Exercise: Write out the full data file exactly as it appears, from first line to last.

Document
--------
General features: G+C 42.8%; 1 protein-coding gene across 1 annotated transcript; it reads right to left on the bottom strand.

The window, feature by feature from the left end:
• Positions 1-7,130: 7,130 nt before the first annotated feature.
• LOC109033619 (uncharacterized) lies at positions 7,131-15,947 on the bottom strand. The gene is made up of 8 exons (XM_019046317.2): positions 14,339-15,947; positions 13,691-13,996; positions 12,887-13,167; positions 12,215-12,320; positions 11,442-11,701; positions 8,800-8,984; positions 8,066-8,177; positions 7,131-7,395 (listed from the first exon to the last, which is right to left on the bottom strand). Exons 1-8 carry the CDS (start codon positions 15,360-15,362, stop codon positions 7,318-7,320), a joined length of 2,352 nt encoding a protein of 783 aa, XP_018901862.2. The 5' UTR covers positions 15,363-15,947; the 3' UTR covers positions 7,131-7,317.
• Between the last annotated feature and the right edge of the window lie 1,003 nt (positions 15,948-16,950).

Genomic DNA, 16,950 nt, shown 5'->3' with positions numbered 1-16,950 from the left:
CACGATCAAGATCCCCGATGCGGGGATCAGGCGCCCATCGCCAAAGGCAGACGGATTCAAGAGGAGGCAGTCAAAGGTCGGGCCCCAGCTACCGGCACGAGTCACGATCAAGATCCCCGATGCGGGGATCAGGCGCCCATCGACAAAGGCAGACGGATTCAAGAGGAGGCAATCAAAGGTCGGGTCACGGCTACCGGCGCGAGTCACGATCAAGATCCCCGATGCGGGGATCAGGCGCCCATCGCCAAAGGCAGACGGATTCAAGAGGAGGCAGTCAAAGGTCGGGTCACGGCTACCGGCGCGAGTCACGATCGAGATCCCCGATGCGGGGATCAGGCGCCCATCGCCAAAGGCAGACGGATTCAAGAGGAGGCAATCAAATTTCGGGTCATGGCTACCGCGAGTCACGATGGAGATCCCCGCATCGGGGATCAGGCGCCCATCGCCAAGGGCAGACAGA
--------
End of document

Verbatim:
General features: G+C 42.8%; 1 protein-coding gene across 1 annotated transcript; it reads right to left on the bottom strand.

The window, feature by feature from the left end:
• Positions 1-7,130: 7,130 nt before the first annotated feature.
• LOC109033619 (uncharacterized) lies at positions 7,131-15,947 on the bottom strand. The gene is made up of 8 exons (XM_019046317.2): positions 14,339-15,947; positions 13,691-13,996; positions 12,887-13,167; positions 12,215-12,320; positions 11,442-11,701; positions 8,800-8,984; positions 8,066-8,177; positions 7,131-7,395 (listed from the first exon to the last, which is right to left on the bottom strand). Exons 1-8 carry the CDS (start codon positions 15,360-15,362, stop codon positions 7,318-7,320), a joined length of 2,352 nt encoding a protein of 783 aa, XP_018901862.2. The 5' UTR covers positions 15,363-15,947; the 3' UTR covers positions 7,131-7,317.
• Between the last annotated feature and the right edge of the window lie 1,003 nt (positions 15,948-16,950).

Genomic DNA, 16,950 nt, shown 5'->3' with positions numbered 1-16,950 from the left:
CACGATCAAGATCCCCGATGCGGGGATCAGGCGCCCATCGCCAAAGGCAGACGGATTCAAGAGGAGGCAGTCAAAGGTCGGGCCCCAGCTACCGGCACGAGTCACGATCAAGATCCCCGATGCGGGGATCAGGCGCCCATCGACAAAGGCAGACGGATTCAAGAGGAGGCAATCAAAGGTCGGGTCACGGCTACCGGCGCGAGTCACGATCAAGATCCCCGATGCGGGGATCAGGCGCCCATCGCCAAAGGCAGACGGATTCAAGAGGAGGCAGTCAAAGGTCGGGTCACGGCTACCGGCGCGAGTCACGATCGAGATCCCCGATGCGGGGATCAGGCGCCCATCGCCAAAGGCAGACGGATTCAAGAGGAGGCAATCAAATTTCGGGTCATGGCTACCGCGAGTCACGATGGAGATCCCCGCATCGGGGATCAGGCGCCCATCGCCAAGGGCAGACAGA